It can feel like pulling off a successful community outing for a child with an autism spectrum disorder takes the knowledge of an autism expert and the skills of an experienced teacher of such children -- plus the logistical know-how of a presidential candidate's advance team. Here are some tips to make the trip less daunting.
1. Know your kid. Understand what motivates him. If he's young, does he love music and kids shows like Sesame Street? A touring musical stage show featuring Elmo and the gang could be worth a try. What kinds of activities, food, attractions, people does he prefer? Does he like the beach? Those "moon walk" bubbles? What gets him excited? (What gets him too excited?) What stresses him out? What does he need to feel comfortable? Who should be with him? (A sibling can be a comfort, but if grandma would be embarrassed seeing a loud tantrum in public, maybe she's not a good choice.)
2. Scout out the scene. What do you know about the venue? If it's at a local park, church, library, store, school or mall, it's easy to walk around and imagine what it will be like. If the outing is an event at a place unfamiliar to your child, what can you learn about the event? Is it likely to be crowded? Noisy or not, both in terms of audio and visuals? (Some stimulation can be good, but too much can be bad). If it's an arena or theater performance, is there a seating chart? Can you get reserved seats not at the front, but still close enough to see what's going on? Is there a place to walk around if the main event is proves too much to take? Where's the bathroom? How long is the walk from the exit to your transportation? When does it get crowded, and can you go to a venue at an off-peak time, where there are not so many people, like the first movie of the morning, or the last hour the gym is open?
3. Assess what your child could gain from attending. Maybe it's a chance to learn something new, or experience something with his family. Maybe it's to hear music she enjoys. Maybe it's to see his brother do something special. Whatever it is, there must be a real benefit for this child, that, I would argue, goes beyond sharing in family time. If it's a family event, make sure there's some experience with other family members that takes up part of the event that is just for him. It could be a game, or reading a book with him, or just playing together. If you don't know what is in this event for your child after analyzing the situation, you don't have to go. (If you feel like you do have to go, then bring along activities just for the child.)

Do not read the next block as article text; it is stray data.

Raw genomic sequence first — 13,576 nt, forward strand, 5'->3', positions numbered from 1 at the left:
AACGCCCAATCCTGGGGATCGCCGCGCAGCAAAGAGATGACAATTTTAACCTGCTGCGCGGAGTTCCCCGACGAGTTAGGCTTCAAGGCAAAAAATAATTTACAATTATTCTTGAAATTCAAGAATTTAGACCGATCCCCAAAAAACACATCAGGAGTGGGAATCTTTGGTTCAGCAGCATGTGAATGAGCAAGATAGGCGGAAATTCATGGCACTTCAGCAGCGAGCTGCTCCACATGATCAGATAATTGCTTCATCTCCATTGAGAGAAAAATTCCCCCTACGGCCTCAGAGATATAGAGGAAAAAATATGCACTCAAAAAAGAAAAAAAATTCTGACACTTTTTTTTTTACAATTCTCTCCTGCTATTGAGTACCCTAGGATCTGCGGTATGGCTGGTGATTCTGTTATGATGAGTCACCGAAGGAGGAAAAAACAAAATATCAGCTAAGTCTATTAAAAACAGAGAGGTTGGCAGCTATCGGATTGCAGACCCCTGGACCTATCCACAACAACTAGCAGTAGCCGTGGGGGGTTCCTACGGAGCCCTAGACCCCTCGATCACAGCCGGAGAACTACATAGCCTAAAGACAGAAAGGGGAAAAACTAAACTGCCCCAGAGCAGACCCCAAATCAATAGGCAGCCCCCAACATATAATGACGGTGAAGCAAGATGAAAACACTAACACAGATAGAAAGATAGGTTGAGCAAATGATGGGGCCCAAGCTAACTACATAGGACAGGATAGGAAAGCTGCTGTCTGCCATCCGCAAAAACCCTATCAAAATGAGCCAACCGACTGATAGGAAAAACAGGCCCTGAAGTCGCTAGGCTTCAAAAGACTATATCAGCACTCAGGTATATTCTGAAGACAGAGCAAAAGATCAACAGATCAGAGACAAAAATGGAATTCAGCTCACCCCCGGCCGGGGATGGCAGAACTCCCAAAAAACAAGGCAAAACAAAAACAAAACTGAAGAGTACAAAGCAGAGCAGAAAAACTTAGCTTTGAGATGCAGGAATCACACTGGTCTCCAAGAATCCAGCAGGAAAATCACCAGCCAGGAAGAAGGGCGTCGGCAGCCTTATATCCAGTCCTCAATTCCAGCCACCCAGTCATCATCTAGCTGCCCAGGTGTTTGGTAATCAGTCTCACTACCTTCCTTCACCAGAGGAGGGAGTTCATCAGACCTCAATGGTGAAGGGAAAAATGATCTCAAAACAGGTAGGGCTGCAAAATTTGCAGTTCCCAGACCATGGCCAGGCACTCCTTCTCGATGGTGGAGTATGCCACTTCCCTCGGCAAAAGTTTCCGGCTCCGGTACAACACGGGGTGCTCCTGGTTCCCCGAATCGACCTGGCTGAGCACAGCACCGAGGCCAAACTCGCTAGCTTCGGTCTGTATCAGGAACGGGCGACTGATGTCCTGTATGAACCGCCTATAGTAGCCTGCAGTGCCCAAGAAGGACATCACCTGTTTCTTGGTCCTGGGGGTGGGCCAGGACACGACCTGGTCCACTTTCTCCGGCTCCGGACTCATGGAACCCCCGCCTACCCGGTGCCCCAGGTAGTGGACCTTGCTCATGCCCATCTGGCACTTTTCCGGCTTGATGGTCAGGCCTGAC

4. Prepare the kid. Not everyone likes a surprise, and it can help to give a preview of what's coming up to your child with ASD. You can try writing a story (sometimes called a social story, there are lots of links if you search on Google) telling him what to expect. Social stories are especially useful for going to places like the doctor, dentist, a family dinner or school at the start of a new program.
With other activities, the child's reaction to the preview also can be a tip off to you about the activity's attraction. Example: the child likes Curious George books and loves the movie trailer on the web. This prompts his interest in going to see the movie, in spite of his dislike of crowds. It's a key factor in a successful outing. But when he's shown the movie trailer for Cars, he's clearly not as interested. So he doesn't go to see it. There are better things to do.
5. Celebrate small, partial victories. Even when doing all this advance prep work, it's unlikely that any event will be a purely wonderful experience. It's vital to appreciate the moments that do work, where your child loves a certain part of the experience -- one ride at the carnival, one song at the concert, one segment of the religious class, one treat at the birthday party. That moment where he's fully engaged in experiencing something, rather than shutting himself off from that potential enjoyment, can be thrilling to see.
6. Have an exit strategy. If things don't go well, and there will be times they won't, it's good to have one-on-one coverage -- mom or dad, for example -- to play defense. That way, you can try to persevere through a period when your child is uncomfortable, or stuck on something he sees but can't access (like a "moon walk" at the fair before it's open to kids). Use the tricks you use at home to calm and comfort your child, get him to focus on you and your voice and your words. The idea is to get him to avoid non-compliant behavior that will, in the end, prevent him from having any fun.
If that effort fails, and it sometimes will, hit the eject button and bail. You can try to persevere next time. (I know parents with more than one child who have brought two cars to an event as a contingency plan in case things don't work out. That way, one parent can stay at an event with the typically developing child, so she doesn't miss out.)
7. Don't give up. It's essential to keep trying, even after a failure. If one kind of event doesn't work, learn from what happened. What were the conditions there? Was the mall too crowded, noisy? When does it open, and is it quieter then? Did we give a good preview of what to expect? Did the child expect something else? Did we expect something else? Are the child's preferences changing? It could even have been a bad day. We all have them.
The point is to look for opportunities to have great ones. Try again.